Sometimes, career wisdom comes from the oddest of places -- for instance, from the life and struggles of Obie, a dachshund who once weighed 77 pounds.
Conventional wisdom about female entrepreneurship is that women start businesses for women, often around fashion or beauty, and that those businesses operate on a small scale, often out of the home. But today's women entrepreneurs are building diverse businesses in areas ranging from personal finance to technology -- and they're going big.
Thankfully, most of us never have to worry about saving lives when we go into a negotiation. At most, we're hoping to score a little bit more money, and maybe some paid vacation.
Think luxurious workplace perks went out with flip-phones and a stable economy? Think again. While many of us would be happy just to have health insurance, some lucky workers toil away at companies that offer really fancypants perks.
There's no such thing as job security anymore, but you make yourself a little bit safer from the ax by making yourself as valuable as possible to your employers.
Even the most committed introvert will occasionally have to make nice at a professional function. Too bad, then, that so many of us are so out of practice talking to actual people.
Wish your career was a bit more stylish? Learn from Levo League's profile of Coco Chanel.
Want to be a daguerreotypist when you grow up? Well, too bad, because you can't. If that seems like harsh news, best avoid Business Insider's awesome list of 1850s-era jobs that no longer exist. (The rest of us can marvel that there was ever a person who made baking soda for a living.)
There are a million theories about how to do more at work, but if you really want to stop putting things off, step one is to get comfortable with the idea of tricking yourself.
Fast food workers in 60 cities around the country have been on strike this past week, demanding $15 an hour (or almost double the minimum wage in some areas) and the right to form unions.
How much happier would you be right now if today was your Friday? If Forbes contributor Richard Eisenberg had his way, it would be.
Think about the last terrible job you had. (For your sake, we'll hope it's not the one you have right now.) Why did you stay? If you're like most of us, it was because you were afraid to give up a "sure thing." There's just one problem with that: most experts will tell you that job security no longer exists.
Is it wrong to like a politician more when you catch him wasting tax payer money? The Washington Post's photo of John McCain playing poker on his iPhone during a U.S. Senate Committee on Foreign Relations hearing was oddly endearing.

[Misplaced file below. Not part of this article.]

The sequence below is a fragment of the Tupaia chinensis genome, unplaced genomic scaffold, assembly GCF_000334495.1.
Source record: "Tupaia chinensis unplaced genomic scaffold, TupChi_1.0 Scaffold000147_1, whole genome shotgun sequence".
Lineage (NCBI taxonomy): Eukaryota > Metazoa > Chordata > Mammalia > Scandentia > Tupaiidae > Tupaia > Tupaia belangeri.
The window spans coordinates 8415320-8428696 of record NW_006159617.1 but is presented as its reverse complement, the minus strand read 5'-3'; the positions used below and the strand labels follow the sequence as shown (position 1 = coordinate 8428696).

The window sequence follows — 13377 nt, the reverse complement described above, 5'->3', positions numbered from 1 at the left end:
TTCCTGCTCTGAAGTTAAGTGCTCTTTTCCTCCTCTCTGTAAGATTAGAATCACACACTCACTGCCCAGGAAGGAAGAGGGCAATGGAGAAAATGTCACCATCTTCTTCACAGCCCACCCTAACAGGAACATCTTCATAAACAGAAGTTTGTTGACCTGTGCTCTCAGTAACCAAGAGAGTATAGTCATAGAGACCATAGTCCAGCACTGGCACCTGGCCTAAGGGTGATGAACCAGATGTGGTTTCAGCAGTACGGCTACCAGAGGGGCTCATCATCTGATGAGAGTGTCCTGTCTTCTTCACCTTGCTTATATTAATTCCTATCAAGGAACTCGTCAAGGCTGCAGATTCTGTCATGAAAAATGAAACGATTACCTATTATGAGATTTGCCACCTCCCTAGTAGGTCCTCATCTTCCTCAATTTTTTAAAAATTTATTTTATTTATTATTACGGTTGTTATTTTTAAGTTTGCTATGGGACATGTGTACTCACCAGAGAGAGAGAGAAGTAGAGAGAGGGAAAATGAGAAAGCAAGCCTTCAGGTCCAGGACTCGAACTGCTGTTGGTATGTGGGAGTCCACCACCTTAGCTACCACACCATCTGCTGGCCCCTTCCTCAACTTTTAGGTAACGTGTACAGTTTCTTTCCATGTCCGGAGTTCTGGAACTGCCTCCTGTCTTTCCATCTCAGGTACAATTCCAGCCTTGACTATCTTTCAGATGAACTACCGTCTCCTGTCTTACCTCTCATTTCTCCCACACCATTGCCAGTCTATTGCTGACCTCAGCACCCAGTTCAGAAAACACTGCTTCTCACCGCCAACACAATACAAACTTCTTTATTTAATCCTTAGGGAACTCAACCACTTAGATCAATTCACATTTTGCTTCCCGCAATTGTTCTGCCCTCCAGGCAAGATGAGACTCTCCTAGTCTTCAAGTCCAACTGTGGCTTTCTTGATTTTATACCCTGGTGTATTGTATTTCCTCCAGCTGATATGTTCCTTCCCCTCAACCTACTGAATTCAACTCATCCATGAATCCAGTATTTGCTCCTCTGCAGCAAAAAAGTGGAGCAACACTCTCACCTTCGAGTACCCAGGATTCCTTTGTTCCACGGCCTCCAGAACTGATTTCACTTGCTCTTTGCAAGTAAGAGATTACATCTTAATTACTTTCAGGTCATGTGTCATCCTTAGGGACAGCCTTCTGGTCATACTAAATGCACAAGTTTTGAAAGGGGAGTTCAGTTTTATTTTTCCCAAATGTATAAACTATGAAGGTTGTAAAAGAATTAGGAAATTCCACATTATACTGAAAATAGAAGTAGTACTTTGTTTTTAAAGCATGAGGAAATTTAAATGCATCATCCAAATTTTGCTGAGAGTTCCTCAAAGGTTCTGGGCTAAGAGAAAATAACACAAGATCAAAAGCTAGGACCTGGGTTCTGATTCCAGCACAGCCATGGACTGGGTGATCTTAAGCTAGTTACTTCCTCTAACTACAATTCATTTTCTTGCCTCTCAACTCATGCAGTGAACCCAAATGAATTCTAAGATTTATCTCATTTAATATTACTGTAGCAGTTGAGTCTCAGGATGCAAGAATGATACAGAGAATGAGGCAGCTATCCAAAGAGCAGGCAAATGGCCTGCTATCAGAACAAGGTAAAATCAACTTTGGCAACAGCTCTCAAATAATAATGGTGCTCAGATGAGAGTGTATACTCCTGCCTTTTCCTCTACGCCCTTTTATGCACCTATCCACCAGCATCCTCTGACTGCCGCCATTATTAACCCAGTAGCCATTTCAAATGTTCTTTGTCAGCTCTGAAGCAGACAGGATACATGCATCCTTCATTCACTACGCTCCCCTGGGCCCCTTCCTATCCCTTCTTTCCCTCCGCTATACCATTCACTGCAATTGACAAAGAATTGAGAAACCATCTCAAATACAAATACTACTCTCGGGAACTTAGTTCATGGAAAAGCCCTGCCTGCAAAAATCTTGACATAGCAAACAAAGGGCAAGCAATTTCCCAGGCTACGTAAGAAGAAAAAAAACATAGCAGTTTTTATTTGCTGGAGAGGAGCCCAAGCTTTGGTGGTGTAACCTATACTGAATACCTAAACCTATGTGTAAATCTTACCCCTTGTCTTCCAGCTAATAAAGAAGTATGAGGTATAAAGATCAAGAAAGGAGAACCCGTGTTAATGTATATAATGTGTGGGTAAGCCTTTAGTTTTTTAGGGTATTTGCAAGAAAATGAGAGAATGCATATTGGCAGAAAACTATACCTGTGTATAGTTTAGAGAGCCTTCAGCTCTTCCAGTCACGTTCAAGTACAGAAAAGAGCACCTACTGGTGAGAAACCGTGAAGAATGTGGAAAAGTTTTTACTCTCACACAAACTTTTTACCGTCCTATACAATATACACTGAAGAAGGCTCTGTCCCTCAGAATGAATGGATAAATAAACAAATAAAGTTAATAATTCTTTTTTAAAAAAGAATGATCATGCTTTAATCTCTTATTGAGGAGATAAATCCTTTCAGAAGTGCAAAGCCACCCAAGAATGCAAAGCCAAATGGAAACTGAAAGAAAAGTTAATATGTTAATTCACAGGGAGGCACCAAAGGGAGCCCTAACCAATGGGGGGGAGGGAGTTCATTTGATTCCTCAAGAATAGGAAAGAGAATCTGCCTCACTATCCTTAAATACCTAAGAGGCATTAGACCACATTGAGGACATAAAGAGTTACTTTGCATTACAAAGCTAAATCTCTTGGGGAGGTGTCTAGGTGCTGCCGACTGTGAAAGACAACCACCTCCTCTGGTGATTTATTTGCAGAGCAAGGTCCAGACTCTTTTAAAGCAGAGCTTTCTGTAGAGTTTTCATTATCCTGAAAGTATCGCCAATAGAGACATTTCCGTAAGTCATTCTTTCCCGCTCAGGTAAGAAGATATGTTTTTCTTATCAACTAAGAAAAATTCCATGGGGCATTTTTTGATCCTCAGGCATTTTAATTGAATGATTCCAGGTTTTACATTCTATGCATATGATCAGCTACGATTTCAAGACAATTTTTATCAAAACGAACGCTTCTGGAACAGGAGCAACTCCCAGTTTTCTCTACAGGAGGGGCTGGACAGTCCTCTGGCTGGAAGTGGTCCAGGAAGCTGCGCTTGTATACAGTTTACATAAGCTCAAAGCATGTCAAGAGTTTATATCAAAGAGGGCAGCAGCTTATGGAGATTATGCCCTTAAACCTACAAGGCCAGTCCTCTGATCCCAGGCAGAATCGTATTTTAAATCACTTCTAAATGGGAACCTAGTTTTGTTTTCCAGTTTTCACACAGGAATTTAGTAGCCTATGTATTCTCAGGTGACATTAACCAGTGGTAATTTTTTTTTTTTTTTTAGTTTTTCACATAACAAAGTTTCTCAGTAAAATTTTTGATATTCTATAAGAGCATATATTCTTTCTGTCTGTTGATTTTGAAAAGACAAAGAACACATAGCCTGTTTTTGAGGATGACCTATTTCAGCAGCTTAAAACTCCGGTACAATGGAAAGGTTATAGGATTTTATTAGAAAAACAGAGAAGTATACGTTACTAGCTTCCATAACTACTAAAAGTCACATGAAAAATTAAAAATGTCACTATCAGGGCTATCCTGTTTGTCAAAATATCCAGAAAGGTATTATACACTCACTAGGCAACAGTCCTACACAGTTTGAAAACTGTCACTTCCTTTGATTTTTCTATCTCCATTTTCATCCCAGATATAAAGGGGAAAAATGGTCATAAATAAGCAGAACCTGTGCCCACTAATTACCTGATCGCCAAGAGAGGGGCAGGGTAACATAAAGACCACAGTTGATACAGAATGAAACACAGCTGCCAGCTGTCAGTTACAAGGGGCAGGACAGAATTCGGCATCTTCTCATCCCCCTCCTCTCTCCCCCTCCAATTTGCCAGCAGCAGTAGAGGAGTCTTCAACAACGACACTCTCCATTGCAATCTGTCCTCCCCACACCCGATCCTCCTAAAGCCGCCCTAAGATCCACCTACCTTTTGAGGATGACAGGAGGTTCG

In the olden days before smartphones and Wi-Fi, it was easy to tell workaholics from normal busy people: workaholics were the ones who never stopped working. Now that many of us are always sort of working, well, the distinction is harder to make.
When it comes to the world of work, what you say can be as important as what you do. No matter how casual your work environment, making the wrong comments (or the wrong comments to the wrong people) can get you fired in a hurry.
Sometimes, the best career advice comes from unexpected places. For instance, the 2006 concert rider for Iggy and the Stooges.
It's officially September, which means that most Americans have either taken their summer vacations -- or make an uncomfortable peace with the fact that they're probably not taking one.
Are you a clean-desk person or a messy-desk person? Before you sheepishly hide your files or borrow a neighbor's desk toys, you should know that there are plusses and minuses to both styles.
One of the major points of debate about the Affordable Care Act is whether it will lead to American workers losing their jobs. A recent poll showed that some small business owners have frozen hiring in anticipation of the now-delayed employer mandate, and the news is full of stories about retailers who cut employee hours down to 29.5 per week, to avoid benefit costs. So what's the good news?
Why do women tend toward careers that serve society, but not their own bottom line? Recent research suggests that it's because they're more cooperative than men.
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